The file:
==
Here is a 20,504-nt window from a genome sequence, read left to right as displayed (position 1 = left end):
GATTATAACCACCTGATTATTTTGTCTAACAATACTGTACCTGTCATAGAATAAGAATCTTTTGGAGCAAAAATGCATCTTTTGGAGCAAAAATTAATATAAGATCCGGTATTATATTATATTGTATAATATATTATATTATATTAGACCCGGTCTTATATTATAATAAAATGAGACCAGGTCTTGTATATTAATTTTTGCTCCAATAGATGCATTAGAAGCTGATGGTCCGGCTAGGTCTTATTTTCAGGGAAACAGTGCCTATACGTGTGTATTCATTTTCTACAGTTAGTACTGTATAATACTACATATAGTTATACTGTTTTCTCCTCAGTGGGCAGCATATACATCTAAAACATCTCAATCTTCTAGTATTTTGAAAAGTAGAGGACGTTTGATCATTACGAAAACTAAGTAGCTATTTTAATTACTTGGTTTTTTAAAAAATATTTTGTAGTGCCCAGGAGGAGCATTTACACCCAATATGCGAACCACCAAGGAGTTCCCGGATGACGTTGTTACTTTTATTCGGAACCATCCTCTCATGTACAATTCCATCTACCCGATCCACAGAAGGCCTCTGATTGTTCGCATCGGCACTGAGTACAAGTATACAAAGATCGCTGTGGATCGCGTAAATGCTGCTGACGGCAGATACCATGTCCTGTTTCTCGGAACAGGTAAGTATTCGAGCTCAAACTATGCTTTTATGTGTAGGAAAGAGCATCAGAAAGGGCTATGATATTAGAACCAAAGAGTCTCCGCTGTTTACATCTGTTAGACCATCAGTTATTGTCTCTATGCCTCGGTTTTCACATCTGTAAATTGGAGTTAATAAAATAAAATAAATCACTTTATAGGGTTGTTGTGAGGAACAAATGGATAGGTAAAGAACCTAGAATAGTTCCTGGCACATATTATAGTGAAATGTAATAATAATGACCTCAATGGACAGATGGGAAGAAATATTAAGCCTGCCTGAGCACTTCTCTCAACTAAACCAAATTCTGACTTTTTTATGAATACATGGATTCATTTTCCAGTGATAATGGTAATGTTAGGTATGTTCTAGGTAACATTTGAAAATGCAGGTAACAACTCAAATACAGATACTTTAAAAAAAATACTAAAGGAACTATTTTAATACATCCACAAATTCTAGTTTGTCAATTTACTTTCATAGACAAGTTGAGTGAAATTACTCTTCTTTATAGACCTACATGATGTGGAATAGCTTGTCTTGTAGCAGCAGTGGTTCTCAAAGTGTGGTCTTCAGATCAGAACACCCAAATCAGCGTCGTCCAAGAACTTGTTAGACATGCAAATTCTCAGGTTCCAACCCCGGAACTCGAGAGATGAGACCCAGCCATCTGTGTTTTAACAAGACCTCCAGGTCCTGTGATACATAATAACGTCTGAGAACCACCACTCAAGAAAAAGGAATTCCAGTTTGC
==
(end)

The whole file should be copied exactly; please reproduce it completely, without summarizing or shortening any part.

Here is a 20,504-nt window from a genome sequence, read left to right as displayed (position 1 = left end):
GATTATAACCACCTGATTATTTTGTCTAACAATACTGTACCTGTCATAGAATAAGAATCTTTTGGAGCAAAAATGCATCTTTTGGAGCAAAAATTAATATAAGATCCGGTATTATATTATATTGTATAATATATTATATTATATTAGACCCGGTCTTATATTATAATAAAATGAGACCAGGTCTTGTATATTAATTTTTGCTCCAATAGATGCATTAGAAGCTGATGGTCCGGCTAGGTCTTATTTTCAGGGAAACAGTGCCTATACGTGTGTATTCATTTTCTACAGTTAGTACTGTATAATACTACATATAGTTATACTGTTTTCTCCTCAGTGGGCAGCATATACATCTAAAACATCTCAATCTTCTAGTATTTTGAAAAGTAGAGGACGTTTGATCATTACGAAAACTAAGTAGCTATTTTAATTACTTGGTTTTTTAAAAAATATTTTGTAGTGCCCAGGAGGAGCATTTACACCCAATATGCGAACCACCAAGGAGTTCCCGGATGACGTTGTTACTTTTATTCGGAACCATCCTCTCATGTACAATTCCATCTACCCGATCCACAGAAGGCCTCTGATTGTTCGCATCGGCACTGAGTACAAGTATACAAAGATCGCTGTGGATCGCGTAAATGCTGCTGACGGCAGATACCATGTCCTGTTTCTCGGAACAGGTAAGTATTCGAGCTCAAACTATGCTTTTATGTGTAGGAAAGAGCATCAGAAAGGGCTATGATATTAGAACCAAAGAGTCTCCGCTGTTTACATCTGTTAGACCATCAGTTATTGTCTCTATGCCTCGGTTTTCACATCTGTAAATTGGAGTTAATAAAATAAAATAAATCACTTTATAGGGTTGTTGTGAGGAACAAATGGATAGGTAAAGAACCTAGAATAGTTCCTGGCACATATTATAGTGAAATGTAATAATAATGACCTCAATGGACAGATGGGAAGAAATATTAAGCCTGCCTGAGCACTTCTCTCAACTAAACCAAATTCTGACTTTTTTATGAATACATGGATTCATTTTCCAGTGATAATGGTAATGTTAGGTATGTTCTAGGTAACATTTGAAAATGCAGGTAACAACTCAAATACAGATACTTTAAAAAAAATACTAAAGGAACTATTTTAATACATCCACAAATTCTAGTTTGTCAATTTACTTTCATAGACAAGTTGAGTGAAATTACTCTTCTTTATAGACCTACATGATGTGGAATAGCTTGTCTTGTAGCAGCAGTGGTTCTCAAAGTGTGGTCTTCAGATCAGAACACCCAAATCAGCGTCGTCCAAGAACTTGTTAGACATGCAAATTCTCAGGTTCCAACCCCGGAACTCGAGAGATGAGACCCAGCCATCTGTGTTTTAACAAGACCTCCAGGTCCTGTGATACATAATAACGTCTGAGAACCACCACTCAAGAAAAAGGAATTCCAGTTTGC